As programmers, we like to be lazy… In a good way, I promise.
While learning how to create a web application with Sinatra, which already makes it easy enough, I was worried about making sure I know how to start the scaffolding of the app. As a beginner, I wanted to make sure that I had all the required folders and files. While I can, of course, do this myself with my teachings and lessons I’ve done, I knew there had to be an easier way. I’d like to introduce you to this gem, Corneal.
The creator (Brian Emory) of Corneal basically compared his gem to starting a web app with Rails. He wanted to make it JUST like it but for Sinatra. For example:
rails new APP-NAME
This would give you the scaffolding to a Rails app. So to make the a similar scaffolding to a Sinatra app you use:
corneal new APP-NAME
It’s THAT easy! It saves you loads of time and gives you a ton of useful files and folders. This is what your skeleton would look like:
│ ├── controllers
│ │ └── application_controller.rb
│ ├── models
│ └── views
│ ├── layout.erb
│ └── welcome.erb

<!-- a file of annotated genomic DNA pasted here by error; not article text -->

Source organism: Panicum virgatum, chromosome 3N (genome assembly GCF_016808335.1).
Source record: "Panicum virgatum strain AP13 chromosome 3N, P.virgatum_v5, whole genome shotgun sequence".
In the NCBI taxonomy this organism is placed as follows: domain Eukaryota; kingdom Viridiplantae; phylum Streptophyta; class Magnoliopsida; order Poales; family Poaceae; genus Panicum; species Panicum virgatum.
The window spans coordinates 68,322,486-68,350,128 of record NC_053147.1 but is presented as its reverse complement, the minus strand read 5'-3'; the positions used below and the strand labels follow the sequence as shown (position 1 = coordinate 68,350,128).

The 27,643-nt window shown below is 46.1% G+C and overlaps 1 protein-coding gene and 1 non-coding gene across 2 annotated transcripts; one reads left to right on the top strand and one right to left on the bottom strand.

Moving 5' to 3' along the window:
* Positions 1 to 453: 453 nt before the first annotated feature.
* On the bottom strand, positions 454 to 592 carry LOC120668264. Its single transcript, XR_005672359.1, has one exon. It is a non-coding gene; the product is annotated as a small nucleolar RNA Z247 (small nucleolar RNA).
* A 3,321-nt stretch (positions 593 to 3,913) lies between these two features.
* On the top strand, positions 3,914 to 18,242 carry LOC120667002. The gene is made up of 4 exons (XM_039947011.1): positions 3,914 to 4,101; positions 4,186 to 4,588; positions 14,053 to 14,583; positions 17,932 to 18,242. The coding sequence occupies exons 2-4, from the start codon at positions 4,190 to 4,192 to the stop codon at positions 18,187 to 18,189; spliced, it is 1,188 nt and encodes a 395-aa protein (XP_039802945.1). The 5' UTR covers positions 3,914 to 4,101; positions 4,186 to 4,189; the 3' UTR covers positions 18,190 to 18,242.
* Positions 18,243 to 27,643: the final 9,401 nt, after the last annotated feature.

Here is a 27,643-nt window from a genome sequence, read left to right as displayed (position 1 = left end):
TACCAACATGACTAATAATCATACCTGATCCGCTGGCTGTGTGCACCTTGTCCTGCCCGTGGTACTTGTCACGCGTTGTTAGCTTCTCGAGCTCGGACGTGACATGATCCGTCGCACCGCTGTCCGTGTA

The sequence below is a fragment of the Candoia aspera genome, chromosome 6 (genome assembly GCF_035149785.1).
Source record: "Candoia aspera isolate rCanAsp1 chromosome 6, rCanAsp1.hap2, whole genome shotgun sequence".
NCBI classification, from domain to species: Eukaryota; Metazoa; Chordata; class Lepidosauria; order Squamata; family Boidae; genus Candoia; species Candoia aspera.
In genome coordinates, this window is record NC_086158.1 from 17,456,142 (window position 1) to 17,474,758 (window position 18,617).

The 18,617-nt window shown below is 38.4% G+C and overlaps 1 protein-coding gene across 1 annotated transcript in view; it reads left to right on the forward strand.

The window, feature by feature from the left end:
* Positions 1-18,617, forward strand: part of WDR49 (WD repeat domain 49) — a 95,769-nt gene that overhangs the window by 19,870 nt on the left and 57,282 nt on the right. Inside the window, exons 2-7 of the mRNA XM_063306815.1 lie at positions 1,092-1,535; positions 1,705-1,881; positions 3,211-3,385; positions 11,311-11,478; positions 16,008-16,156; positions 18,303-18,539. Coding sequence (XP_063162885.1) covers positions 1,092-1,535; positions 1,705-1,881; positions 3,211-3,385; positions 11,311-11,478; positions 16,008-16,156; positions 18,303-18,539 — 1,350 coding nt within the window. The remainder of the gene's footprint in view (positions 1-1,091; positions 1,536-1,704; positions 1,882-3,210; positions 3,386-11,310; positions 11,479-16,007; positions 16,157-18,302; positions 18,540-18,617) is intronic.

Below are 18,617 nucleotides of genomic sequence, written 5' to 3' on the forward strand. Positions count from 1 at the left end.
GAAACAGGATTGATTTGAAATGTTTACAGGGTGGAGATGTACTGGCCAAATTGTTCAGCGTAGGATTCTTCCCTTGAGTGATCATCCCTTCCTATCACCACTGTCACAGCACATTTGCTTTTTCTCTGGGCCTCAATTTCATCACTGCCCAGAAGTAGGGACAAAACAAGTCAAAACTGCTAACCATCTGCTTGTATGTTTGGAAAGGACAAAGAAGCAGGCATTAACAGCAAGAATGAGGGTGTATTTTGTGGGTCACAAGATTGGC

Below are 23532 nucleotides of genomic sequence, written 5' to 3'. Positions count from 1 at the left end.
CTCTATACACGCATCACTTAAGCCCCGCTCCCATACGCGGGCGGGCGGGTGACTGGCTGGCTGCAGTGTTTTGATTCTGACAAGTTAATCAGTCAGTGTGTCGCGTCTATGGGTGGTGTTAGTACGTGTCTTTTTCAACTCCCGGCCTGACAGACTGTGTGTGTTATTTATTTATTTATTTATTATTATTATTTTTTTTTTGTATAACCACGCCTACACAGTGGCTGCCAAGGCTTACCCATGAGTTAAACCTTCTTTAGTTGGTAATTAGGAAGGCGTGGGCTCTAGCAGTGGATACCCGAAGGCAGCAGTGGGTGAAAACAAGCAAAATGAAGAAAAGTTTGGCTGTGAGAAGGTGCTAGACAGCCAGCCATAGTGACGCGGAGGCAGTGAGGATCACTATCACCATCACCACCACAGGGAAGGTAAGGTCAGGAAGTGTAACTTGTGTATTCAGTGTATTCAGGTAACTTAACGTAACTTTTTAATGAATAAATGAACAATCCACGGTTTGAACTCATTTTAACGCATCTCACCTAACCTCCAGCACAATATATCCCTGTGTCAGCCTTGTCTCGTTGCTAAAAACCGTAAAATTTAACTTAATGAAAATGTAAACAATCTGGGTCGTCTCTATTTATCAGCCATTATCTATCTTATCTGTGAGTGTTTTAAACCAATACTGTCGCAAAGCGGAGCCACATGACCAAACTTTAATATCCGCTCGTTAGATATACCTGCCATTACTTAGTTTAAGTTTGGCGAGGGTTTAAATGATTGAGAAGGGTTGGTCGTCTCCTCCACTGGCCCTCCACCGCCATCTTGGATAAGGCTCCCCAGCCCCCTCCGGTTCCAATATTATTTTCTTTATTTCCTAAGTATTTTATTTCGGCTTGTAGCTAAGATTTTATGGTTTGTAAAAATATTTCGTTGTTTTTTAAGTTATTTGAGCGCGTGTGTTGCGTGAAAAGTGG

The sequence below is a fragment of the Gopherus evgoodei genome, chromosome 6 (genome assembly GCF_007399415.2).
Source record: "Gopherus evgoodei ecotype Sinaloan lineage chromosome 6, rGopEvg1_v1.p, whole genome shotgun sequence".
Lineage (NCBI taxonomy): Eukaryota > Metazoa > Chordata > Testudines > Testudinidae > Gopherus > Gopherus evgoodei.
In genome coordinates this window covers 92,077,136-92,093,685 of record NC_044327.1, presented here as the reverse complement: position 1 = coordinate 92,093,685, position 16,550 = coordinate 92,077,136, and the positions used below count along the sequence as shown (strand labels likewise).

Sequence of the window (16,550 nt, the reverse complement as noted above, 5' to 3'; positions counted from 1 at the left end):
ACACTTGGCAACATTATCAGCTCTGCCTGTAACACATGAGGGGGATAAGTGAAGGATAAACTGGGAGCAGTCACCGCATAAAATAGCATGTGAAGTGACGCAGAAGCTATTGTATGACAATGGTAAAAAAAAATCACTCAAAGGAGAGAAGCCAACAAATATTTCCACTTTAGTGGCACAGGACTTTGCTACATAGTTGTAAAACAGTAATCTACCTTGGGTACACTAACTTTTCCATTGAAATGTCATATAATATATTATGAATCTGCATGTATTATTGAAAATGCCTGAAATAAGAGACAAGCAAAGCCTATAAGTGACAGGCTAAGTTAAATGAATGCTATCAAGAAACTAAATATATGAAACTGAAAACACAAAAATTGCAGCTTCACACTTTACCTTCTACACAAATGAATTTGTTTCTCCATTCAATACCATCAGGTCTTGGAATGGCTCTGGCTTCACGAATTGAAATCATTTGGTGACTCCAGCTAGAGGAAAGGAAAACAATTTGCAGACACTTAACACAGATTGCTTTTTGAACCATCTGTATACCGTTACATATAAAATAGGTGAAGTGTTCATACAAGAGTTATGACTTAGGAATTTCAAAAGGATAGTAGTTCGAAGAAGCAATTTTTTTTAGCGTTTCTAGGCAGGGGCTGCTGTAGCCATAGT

│ ├── initializers
│ └── environment.rb
│ └── migrate
│ └── .gitkeep
| ├── images
| └── stylesheets
| └── main.css
You start off with you MVC, your database folder, your config.ru and Gemfile. As a first-time Sinatra user, starting the app was like deer and headlights. I didn’t know where to even begin. Corneal solved this problem. It’s a real life saver… but wait, there’s more!
It has a list of commands for other things you may want to do!
corneal -v # Show Corneal version number
corneal help [COMMAND] # Describe available commands or one specific command
corneal new APP-NAME # Creates a new Sinatra application
corneal model NAME # Generate a model
corneal controller NAME # Generate a controller
corneal scaffold NAME # Generate a model with its associated views and controllers
For example, if I wanted to create a new model along with database tables. something like this:
corneal model User name:string age:integer
Would give me this:
class CreateUsers < ActiveRecord::Migration
create_table :users do |t|
t.timestamps null: false
As you can see not only does it save a lot of typing for you but also it makes sure it’s typed out correctly and conventions are in place. I cannot imagine how long it would have taken me to do all of this myself. Besides, I’m a lazy programmer, why not enjoy having some commands do it for me!